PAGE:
From there, Hwang frontloads the book with sections covering other important concepts necessary to the strategic advice that follows. Hwang ably applies to PLO the idea of stack-to-pot ratio (SPR) introduced by Ed Miller, Matt Flynn, and Sunny Mehta in Professional No-Limit Hold’em, explaining why it is perhaps an even more meaningful consideration in pot-limit games. Other concepts including deep stack leverage, positional advantage, the “pivot” card, value betting, and bluffing are given attention, all setting the stage for Hwang’s presentation of “small ball” strategy, his discussion of three-betting before the flop, and his advice regarding short-handed play.

There is much here that should prove especially eye-opening to no-limit hold’em players who might mistakenly carry over certain preconceptions from their game to PLO. Just to touch on one example, Hwang explains how the idea of “pre-flop initiative” — crucial in NLHE — is much overrated in PLO, and in fact shows both through explanation and hand examples how raising before the flop in PLO not only often fails to create fold equity, but tends to persuade players to play back at the raiser after the flop. That is not to say Hwang discourages preflop raising in PLO, but rather makes an effort to clarify for his readers the reasons why one should be putting in those raises, with the idea of forcing people out with post-flop continuation bets (as in NLHE) not generally being high on one’s list of motives for raising before the flop.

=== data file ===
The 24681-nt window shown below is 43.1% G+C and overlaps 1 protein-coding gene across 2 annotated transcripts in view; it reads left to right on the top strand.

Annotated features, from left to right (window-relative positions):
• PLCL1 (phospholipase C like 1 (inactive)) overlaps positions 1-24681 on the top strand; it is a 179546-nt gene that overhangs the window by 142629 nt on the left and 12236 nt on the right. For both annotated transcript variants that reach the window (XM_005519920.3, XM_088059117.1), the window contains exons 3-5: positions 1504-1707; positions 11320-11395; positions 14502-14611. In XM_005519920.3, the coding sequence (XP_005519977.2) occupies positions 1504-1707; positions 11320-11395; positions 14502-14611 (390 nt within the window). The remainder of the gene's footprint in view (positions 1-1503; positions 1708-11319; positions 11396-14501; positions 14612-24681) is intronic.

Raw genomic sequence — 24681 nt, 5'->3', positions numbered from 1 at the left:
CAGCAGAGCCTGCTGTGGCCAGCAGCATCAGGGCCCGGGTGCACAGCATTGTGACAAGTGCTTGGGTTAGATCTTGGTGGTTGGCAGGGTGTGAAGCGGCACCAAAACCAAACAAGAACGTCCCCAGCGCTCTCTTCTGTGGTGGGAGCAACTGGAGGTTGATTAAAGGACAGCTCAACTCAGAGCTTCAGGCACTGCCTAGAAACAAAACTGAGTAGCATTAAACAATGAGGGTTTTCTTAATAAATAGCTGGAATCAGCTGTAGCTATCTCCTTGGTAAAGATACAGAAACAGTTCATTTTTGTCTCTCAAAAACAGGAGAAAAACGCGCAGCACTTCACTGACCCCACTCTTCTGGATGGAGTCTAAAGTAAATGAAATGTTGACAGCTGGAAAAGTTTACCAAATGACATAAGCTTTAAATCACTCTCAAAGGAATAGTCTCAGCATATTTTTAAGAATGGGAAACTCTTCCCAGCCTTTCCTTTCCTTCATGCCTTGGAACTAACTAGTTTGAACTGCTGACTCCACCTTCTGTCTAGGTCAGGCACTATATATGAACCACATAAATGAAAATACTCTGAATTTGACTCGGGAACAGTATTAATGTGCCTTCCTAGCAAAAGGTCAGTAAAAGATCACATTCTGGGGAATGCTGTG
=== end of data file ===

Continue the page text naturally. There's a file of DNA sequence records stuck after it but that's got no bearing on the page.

Most sections of the book include multiple hand examples, the most extensive of which being the “128 Hand Walkthroughs” which further the discussion of short-handed play. The book concludes with a thoughtful consideration of bankroll requirements for PLO, views on “miscellaneous topics” such as game and seat selection, and some concluding thoughts about the evolution of PLO and its probable future.

As Hwang ably demonstrates in Advanced Pot-Limit Omaha, Volume I, there was quite a bit more to say about Omaha. In what looks to be a rapidly growing category of poker literature, Hwang’s book appears destined to be regarded as an important contribution to PLO strategy and theory.